SINGAPORE - A union representing administrative and managerial staff of banks here has now opened its doors to all other workers in the financial services industry, including higher-level professionals, managers and executives (PMEs).
Previously called the Singapore Bank Officers' Association, the group renamed itself the Banking and Financial Services Union (BFSU) on Wednesday (Jan 9), and can now represent workers such as relationship managers and asset managers.
Separately, the Singapore FinTech Association announced on Friday its new affiliation to the National Trades Union Congress, meaning workers who join as new members will receive the same benefits as NTUC members and have an added outlet to channel ground feedback to policymakers.
It previously only had corporate members, who include fintech companies and banks, numbering around 320.
It is the first partner of NTUC's U Associate initiative, which pools together guilds and communities to support professionals, to form such an affiliation.
These latest moves come more than a year since the NTUC updated its constitution to serve all workers, including managers and freelancers.
Announcing the changes on Friday at the NTUC Centre, NTUC secretary-general Ng Chee Meng said: "Technological and digital breakthroughs are really changing consumer behaviour... (as well as professions), including the banking and financing industry.
"This disruption from technologies will not cease anytime soon... blockchain, artificial intelligence will hit our shores, and provide opportunities even as they create new challenges."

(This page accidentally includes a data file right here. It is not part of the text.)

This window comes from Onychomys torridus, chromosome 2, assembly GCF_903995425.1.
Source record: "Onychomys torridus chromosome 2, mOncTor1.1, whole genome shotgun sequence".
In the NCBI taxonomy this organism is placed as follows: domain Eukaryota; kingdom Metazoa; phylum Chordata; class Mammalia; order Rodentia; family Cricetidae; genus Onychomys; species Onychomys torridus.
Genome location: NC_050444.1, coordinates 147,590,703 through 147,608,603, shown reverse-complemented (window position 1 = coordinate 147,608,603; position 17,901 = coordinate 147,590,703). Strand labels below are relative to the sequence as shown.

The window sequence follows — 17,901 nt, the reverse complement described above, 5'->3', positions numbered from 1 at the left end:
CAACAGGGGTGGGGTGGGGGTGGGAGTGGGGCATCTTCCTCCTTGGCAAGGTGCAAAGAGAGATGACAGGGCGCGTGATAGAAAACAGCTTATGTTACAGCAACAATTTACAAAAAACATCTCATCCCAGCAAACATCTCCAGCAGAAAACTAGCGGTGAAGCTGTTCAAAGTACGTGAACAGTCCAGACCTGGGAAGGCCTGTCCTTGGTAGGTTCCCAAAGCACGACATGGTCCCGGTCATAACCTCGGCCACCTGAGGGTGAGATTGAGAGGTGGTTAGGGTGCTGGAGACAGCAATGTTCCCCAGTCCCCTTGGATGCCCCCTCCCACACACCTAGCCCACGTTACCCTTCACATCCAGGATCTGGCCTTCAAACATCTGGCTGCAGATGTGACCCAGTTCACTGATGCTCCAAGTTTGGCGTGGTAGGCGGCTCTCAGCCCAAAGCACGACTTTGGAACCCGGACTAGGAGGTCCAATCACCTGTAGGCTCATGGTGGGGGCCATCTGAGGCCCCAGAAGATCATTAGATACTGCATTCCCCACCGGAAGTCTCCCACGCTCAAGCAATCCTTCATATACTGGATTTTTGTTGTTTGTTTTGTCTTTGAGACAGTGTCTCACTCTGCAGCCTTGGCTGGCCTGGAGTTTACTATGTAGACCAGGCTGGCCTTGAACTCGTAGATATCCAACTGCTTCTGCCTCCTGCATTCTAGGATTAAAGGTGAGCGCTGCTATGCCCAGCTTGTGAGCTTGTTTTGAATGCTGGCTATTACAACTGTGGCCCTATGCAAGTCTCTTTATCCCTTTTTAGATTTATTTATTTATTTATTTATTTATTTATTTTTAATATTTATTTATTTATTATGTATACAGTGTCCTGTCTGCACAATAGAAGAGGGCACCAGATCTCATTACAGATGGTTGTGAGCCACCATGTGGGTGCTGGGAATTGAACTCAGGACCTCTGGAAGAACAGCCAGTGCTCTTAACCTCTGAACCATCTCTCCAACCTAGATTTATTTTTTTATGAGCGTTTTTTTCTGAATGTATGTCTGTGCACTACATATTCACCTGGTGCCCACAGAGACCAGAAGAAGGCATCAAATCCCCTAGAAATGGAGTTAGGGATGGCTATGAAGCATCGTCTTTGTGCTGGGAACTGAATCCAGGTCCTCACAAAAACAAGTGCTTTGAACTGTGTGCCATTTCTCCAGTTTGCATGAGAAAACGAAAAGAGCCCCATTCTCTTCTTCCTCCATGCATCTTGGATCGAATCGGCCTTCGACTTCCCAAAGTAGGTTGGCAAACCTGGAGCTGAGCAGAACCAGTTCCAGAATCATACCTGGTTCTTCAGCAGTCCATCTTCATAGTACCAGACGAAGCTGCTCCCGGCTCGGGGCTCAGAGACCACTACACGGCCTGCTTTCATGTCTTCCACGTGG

Companies and workers must stay relevant or risk falling behind, he added, noting that transformation is tough as it requires employers to understand where opportunities lie, the Government to be generous in providing funding to change industries, and for workers and unions to be on board with changes.
The BFSU, which aims to help professionals stay relevant and competitive amid technological advancement and changes in the industry, aims to double its current membership of 6,200 over the next four years.
Ministry of Manpower statistics show there are some 155,000 workers in the financial services industry.
The union also plans to organise more roadshows, talks and networking sessions this year to attract professionals. The goal is to improve wages, welfare and job prospects of those it represents.
Mr Wee Soon Guan, general secretary of the BFSU, called its change "the first step in the right direction" to make the union more representative of workers in the growing banking and financial sector, which has been changed by disruptive technologies.
"With the formation of the BFSU, we hope to bring more PMEs into the labour movement's fold," said Mr Patrick Tay, who is NTUC assistant secretary-general.
"I am confident that BFSU leaders will be able to work closely with tripartite partners and help their members stay relevant with new skills, be resilient to new ways of working and be prepared for new jobs."
Mr Chia Hock Lai, president of the Singapore FinTech Association, added: "As one of the top financial centres and leading fintech hubs, we see a growing workforce... performing fintech roles.
"The affiliation will enable (the fintech association) to better take care of the needs and welfare of these workers by leveraging the strength of the larger NTUC network."
On Friday, the BFSU also signed a memorandum of understanding with the FinTech Association as well, officially recognising the association as a partner of the union's Finance Industry Professionals Chapter.
Under this collaboration, both groups will work to help professionals upgrade their skill sets as the industry continues to change.